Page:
6 December 2016 | mlwehle
Excellent documentary on draft board raids
Hit and Stay surveys the Vietnam-era movement to raid draft boards and damage or destroy Selective Service records. The movie focuses on the best known of these raids, Catonsville, while successfully tracing the movement from the first raid, by the Baltimore 4, through Catonsville, Camden, the Media FBI break-in, to the Harrisburg trial. The film makers make use of contemporary interviews with raid participants along with archival footage to tell the story of how the movement progressed from the unique actions of a handful of Catholic clergy and laity, who committed civil disobedience in the mode of Gandhi or the civil rights movement, symbolically breaking a law in order to draw attention to the greater crimes being committed by the state and then remaining at the scene, to become a much more widespread movement of citizens who effected very real damage to the ability of the United States government to draft young Americans to fight an illegal, unjust war. The tactic of Hit and Stay became over the experience of Johnson's 1967 Vietnam war morphing into Nixon's 1970-71 invasions of Cambodia and Laos and Ramsey Clark's yielding the Justice Department to John Mitchell the tactic of hitting and getting out, as the anti-war movement came to terms with the bankruptcy of the American political and justice system.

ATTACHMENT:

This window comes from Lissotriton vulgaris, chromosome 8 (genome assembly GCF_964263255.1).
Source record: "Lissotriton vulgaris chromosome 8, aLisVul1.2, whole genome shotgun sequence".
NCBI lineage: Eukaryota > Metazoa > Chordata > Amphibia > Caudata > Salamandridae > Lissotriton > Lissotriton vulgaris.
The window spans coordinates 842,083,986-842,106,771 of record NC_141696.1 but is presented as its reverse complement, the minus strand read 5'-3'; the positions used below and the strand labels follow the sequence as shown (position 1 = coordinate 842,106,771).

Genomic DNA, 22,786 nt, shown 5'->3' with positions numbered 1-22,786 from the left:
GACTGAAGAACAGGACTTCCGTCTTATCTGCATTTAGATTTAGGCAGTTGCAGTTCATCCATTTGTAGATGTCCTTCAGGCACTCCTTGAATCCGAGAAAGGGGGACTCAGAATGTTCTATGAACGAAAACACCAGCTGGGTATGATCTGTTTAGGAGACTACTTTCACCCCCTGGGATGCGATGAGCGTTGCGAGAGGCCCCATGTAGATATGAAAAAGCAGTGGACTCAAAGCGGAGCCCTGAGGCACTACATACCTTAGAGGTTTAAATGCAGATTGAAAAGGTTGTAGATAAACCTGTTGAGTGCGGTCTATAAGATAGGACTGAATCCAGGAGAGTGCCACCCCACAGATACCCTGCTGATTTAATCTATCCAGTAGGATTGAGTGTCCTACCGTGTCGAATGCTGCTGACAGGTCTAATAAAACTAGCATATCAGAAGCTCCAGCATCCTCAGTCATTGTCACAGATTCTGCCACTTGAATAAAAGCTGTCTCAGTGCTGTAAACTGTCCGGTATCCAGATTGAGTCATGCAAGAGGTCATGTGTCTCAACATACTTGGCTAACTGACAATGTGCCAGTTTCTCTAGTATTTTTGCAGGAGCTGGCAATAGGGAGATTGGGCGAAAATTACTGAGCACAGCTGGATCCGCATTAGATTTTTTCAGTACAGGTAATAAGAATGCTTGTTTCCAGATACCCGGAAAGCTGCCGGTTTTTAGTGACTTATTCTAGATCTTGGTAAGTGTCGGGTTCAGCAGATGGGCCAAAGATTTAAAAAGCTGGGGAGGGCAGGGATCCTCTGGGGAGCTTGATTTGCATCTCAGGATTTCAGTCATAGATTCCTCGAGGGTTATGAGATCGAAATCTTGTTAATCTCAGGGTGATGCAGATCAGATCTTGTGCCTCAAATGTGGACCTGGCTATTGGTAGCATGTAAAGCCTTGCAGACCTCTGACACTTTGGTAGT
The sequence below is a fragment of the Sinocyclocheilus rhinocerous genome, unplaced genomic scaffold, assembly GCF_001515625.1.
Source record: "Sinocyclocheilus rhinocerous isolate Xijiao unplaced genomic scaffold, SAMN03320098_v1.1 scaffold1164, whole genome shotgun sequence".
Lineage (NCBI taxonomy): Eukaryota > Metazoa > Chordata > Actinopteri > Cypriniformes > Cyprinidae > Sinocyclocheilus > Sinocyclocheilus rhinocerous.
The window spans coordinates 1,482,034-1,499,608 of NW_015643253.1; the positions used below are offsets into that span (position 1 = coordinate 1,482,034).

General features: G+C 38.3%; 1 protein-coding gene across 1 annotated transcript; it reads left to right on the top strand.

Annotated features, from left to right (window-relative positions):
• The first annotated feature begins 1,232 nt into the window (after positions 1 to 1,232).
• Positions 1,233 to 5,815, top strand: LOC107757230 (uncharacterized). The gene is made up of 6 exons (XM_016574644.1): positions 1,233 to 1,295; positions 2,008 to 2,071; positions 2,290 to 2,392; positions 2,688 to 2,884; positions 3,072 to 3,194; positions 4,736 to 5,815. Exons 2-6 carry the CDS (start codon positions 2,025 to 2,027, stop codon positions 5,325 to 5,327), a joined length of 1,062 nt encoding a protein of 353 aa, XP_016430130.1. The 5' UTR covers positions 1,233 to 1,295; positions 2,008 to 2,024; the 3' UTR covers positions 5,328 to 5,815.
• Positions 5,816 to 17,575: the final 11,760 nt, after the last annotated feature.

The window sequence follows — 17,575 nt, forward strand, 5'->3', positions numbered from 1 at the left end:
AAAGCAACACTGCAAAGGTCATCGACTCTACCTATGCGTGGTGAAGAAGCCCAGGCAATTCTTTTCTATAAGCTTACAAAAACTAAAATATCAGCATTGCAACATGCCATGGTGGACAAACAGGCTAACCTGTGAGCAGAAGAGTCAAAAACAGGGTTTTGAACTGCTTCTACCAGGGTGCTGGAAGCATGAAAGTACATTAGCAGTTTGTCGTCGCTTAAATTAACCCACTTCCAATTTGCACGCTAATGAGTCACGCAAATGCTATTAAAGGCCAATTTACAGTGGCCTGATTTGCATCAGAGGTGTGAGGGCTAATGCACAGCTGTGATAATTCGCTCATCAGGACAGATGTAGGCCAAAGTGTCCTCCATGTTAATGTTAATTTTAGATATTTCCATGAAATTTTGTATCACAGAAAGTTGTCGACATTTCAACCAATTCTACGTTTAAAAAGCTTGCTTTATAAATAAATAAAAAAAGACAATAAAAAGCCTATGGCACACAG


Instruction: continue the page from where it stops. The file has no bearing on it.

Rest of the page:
In cataloging the various raids Hit and Stay touches on Camden, documented in the excellent Camden 28, http://www.imdb.com/title/tt0808190/. The film's interviews show how for years many contemporaries were convinced John Grady orchestrated the Media break-in, when in fact that action was planned and carried out by Philadelphia-area activists, as 1971 http://www.imdb.com/title/tt3478510/ expertly shows.
Hit and Stay very effectively communicates the breadth of involvement in draft board raids, showing the variety of individuals involved as well as the variety of actions undertaken, gives visibility to the New York women's draft board raids and the Dow Chemical actions, and gives attention to how the Harrisburg trial contributed to a schism in the movement. It shows how the Catholic Left's experience with US support for dictators in Central America underpinned Catonsville participants' resistance to the war in Vietnam, and illustrates continuity with present day resistance to militarism by showing draft board raiders' work against the war in Iraq. The film is an important contribution to the canon documenting resistance to US empire.